Introduction

Since the early stages of the HIV epidemic, social science researchers have described how unequal gender relations and gendered structural constraints facilitate the spread of HIV among women [1], particularly among women in sub-Saharan Africa [2][5]. A series of newer studies have highlighted food insecurity as a central variable shaping women's risks of HIV exposure. Although women often occupy a primary role in household food production in sub-Saharan Africa, gender bias in the distribution of resources within the household places them at elevated risk for food insecurity compared with men [6],[7]. Qualitative research suggests that inadequate or uncertain access to food exerts an undue influence on women's decisions to engage in transactional sex or unprotected sex [8] or enter commercial sex work [9]. In a population-based study of women in Botswana and Swaziland, food insufficiency was associated with risky sexual behaviors including inconsistent condom use, even after statistical adjustment for education and household income [10],[11], and subsequent studies have replicated these findings in different settings in sub-Saharan Africa [12],[13].

Less is known about power relations, food insecurity, and sexual risk in Brazil, which has undergone successive changes in the gender and socio-geographic composition of its complex epidemic over the past three decades. Although the overall HIV incidence rate stabilized in the 1990s, this trend was driven primarily by reductions in new cases among men [14]. The number of new heterosexually transmitted infections among women has continued to increase, especially among women of reproductive age [14],[15]. Population-based data in Brazil suggest that knowledge about HIV prevention practices is well disseminated, but less than one-half of the population reports consistent condom use or condom use at last sexual intercourse (with a far greater proportion of men reporting condom use compared to women) [16],[17]. These differences are worrisome given that condom promotion has been given primary emphasis in Brazilian HIV prevention programming and policy [18] and that cities where the epidemic is most concentrated are generally characterized by the greatest inequalities between men and women [19]. Although some observers have hypothesized that unequal power relations between men and women in Brazil may explain the observed differences in condom use [16],[20],[21], little empirical work has been done to confirm this hypothesis [22].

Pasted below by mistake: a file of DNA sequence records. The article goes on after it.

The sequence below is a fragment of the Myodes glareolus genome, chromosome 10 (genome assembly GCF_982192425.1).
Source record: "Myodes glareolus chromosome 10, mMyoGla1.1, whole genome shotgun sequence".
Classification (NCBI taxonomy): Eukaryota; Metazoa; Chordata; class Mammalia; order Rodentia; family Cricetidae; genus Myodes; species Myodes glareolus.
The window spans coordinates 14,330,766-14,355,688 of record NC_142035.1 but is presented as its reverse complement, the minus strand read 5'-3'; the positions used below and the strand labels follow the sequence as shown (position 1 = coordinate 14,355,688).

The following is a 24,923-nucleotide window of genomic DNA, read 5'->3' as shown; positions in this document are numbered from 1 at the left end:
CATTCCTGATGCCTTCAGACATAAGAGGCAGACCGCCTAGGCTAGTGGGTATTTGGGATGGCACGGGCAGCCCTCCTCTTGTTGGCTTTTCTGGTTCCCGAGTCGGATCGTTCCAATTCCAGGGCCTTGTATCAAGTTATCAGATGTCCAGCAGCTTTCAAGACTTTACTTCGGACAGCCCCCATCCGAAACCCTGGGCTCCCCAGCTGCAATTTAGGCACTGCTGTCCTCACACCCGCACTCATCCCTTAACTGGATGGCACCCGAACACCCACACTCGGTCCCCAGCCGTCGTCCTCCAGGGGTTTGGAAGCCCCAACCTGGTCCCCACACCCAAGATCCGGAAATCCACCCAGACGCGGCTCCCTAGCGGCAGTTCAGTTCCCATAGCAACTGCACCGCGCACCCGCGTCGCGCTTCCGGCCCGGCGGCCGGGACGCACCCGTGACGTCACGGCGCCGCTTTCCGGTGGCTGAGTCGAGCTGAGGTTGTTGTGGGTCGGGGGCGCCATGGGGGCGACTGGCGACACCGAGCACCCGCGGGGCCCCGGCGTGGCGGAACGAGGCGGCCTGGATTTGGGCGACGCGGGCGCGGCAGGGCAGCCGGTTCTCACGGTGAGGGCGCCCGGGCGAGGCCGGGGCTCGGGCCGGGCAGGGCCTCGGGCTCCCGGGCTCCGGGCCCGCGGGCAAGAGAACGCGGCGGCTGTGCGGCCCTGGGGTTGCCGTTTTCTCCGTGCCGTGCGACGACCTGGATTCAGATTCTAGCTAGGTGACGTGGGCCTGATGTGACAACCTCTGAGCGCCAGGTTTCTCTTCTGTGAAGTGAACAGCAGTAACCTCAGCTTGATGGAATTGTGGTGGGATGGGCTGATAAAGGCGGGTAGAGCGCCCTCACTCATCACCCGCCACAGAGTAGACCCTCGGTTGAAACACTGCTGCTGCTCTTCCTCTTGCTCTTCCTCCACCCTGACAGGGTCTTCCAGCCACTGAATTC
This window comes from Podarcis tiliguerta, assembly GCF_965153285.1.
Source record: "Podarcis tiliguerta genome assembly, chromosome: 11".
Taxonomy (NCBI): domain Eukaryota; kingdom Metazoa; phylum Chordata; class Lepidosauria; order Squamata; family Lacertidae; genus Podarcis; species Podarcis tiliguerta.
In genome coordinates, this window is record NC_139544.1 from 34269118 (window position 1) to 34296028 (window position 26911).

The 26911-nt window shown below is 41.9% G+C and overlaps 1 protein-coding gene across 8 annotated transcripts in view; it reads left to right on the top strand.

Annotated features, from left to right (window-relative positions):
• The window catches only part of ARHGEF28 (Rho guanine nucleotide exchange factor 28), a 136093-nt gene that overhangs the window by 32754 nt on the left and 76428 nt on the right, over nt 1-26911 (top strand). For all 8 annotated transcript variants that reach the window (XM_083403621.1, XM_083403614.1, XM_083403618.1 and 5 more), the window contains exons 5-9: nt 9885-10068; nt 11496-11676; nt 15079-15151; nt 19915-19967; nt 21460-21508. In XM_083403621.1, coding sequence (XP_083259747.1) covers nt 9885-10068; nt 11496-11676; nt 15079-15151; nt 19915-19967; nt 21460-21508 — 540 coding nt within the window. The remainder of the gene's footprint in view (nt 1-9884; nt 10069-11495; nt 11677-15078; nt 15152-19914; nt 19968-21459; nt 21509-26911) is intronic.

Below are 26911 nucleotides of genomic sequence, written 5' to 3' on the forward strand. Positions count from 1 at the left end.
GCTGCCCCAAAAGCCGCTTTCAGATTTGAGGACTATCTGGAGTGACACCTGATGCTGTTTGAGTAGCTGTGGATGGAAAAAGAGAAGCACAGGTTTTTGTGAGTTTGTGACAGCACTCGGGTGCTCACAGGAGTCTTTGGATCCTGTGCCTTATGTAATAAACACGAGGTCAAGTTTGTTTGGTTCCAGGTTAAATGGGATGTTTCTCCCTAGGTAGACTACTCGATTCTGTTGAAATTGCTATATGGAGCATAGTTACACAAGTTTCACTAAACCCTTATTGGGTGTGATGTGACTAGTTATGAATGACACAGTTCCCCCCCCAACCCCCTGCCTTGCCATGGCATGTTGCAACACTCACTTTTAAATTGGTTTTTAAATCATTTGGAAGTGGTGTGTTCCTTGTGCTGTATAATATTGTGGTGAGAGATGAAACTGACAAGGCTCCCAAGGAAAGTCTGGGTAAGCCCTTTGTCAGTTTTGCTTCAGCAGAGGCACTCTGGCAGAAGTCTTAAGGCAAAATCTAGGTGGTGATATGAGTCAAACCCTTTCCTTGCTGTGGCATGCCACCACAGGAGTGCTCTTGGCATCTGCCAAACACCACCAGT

At the country level, Brazil has achieved a very low score on the United Nations Development Programme's Gender Inequality Index relative to other countries that are considered to be advanced with regards to human development [23], and textbooks and didactic teaching tend to reinforce gender-based stereotypes [24]. Although increasingly gender-equitable legislation has been adopted in Brazil, such as mandatory joint titling of land to couples, landownership by men still exceeds that of women by a ratio of 8:1 [25]. In addition, violence against women is highly prevalent, particularly in the north and northeast regions of the country [26]. During times of economic adversity, women and girls living in resource-limited settings may experience worse nutritional and health outcomes than men and boys living in the same households [27][29]. These outcomes are relevant to the current context, given that Brazilian men exercise considerable decision-making dominance at the household level [30] and favor their sons in the distribution of resources within the household [31][33].